*This text was written by a TecMundo columnist; finally learn more.

Before considering the title question, let’s think about “nothingness” and define what emptiness is. Vacuum is characterized by the complete absence of matter. In other words, we cannot have atoms or even subatomic particles in order to say that there is a vacuum in any medium.

This concept of complete vacuum is more complex than it seems, especially when we assume that we spend our lives in a very small and extremely dense region of the universe.

It’s almost common sense to think that there is a vacuum in space, but in reality we only have what we call “partial void”. For comparison purposes, we have an average of 5 atoms per cubic centimeter in our Solar System, and that number drops to just a single atom in interstellar space. In the space between galaxies this number is 100 times smaller. This means we have a single atom for every 100 cubic centimeters. All these “partial voids” are much better (less dense) than any artificially produced voids on Earth.

Also, the existence of a perfect vacuum is physically impossible. The existence of a space in which there is absolutely nothing violates an already validated and very well documented idea of ​​Quantum Mechanics: so-called “virtual particles”. The name can be deceiving and the concept is pretty intense, but these are real particles that interact with our world, and one of their most interesting features is that they can “suddenly” appear.

To understand this, we can imagine a ladder where each rung represents the energy levels of our universe. The further we go up this ladder, the higher we find ourselves in a state of energy. As discussed in a previous text, we know that mass and energy are equivalent, so the higher we are on this energy ladder, the more matter we have. Therefore, it would be correct to think that the first rung of this ladder represents an energy equal to zero, and therefore zero particles, right?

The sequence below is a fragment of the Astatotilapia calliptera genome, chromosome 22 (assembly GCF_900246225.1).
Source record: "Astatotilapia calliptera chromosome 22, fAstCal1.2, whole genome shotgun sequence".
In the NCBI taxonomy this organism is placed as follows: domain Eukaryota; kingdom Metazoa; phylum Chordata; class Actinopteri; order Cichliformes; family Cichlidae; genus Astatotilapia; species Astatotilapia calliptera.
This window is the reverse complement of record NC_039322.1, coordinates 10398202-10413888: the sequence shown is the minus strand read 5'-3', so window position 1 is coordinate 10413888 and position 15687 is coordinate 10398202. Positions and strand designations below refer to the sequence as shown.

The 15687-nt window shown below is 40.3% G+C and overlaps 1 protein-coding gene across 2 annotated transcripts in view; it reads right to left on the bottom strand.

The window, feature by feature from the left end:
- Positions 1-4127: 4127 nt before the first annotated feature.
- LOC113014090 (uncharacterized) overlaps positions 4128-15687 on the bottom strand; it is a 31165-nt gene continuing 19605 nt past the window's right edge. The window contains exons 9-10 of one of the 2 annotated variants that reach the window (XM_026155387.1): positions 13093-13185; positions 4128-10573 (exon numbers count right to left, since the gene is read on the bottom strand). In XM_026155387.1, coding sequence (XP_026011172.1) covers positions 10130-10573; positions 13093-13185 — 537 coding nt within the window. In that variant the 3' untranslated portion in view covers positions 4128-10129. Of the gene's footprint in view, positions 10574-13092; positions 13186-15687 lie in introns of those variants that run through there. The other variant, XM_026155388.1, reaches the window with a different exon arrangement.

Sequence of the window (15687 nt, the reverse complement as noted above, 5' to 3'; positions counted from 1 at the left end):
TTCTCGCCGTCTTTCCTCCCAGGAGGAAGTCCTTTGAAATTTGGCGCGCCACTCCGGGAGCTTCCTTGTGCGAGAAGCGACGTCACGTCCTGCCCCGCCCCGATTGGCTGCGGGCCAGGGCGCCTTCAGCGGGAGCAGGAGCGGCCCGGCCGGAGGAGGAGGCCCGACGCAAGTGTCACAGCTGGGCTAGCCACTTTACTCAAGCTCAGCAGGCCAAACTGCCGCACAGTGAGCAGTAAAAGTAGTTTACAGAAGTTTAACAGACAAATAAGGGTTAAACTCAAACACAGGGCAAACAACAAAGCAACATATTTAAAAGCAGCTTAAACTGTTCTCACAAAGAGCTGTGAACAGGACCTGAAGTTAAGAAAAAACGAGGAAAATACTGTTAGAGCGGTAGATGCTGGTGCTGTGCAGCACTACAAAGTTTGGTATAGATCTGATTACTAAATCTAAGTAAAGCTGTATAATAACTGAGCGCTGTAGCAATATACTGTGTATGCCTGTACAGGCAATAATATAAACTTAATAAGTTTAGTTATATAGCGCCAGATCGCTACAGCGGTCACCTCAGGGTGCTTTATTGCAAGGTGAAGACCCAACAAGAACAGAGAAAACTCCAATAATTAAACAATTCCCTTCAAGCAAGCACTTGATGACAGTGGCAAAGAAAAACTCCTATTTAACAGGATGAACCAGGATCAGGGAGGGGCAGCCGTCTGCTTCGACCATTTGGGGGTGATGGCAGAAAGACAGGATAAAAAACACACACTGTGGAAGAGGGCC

Wrong! The wonderful thing is that on this imaginary staircase, the steps float from one floor to the next. Nothing in nature is static. That is, even if we don’t have any particles in a particular region of space, there are enough fluctuations in energy levels to bring virtual particles into existence. These fluctuations are of short duration, but that’s enough for virtual particles to affect the space around them in a way that has been measured and proven since 1996 (we suggest researching it for those who are more curious). called “effect Casimir”).

But precisely because of these energy fluctuations that have occurred and are happening since the “Big Bang,” we have an uneven distribution of matter in our universe. That is, if there were no virtual particles, the matter of our universe would probably be evenly distributed in space. And as we know (and have witnessed) these fluctuations caused the mass of matter that formed and continues to form planets, stars, galaxies, and us.

All this is extremely intriguing, as we may think that nature does not allow the existence of “nothing”. So the existence of something is an intrinsic part of our universe, and we are here as proof of that. Therefore, when we stop thinking about “nothing”, we realize that there is still much to think about.

Rodolfo Lima Barros SouzaProfessor of Physics and columnist Technology World. He holds a master’s degree in Physics and Science and Mathematics Teaching in Public Perception of Science from Unicamp. Available on social networks as @rodolfo.sou.

Source: Tec Mundo

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I'm Blaine Morgan, an experienced journalist and writer with over 8 years of experience in the tech industry. My expertise lies in writing about technology news and trends, covering everything from cutting-edge gadgets to emerging software developments. I've written for several leading publications including Gadget Onus where I am an author.


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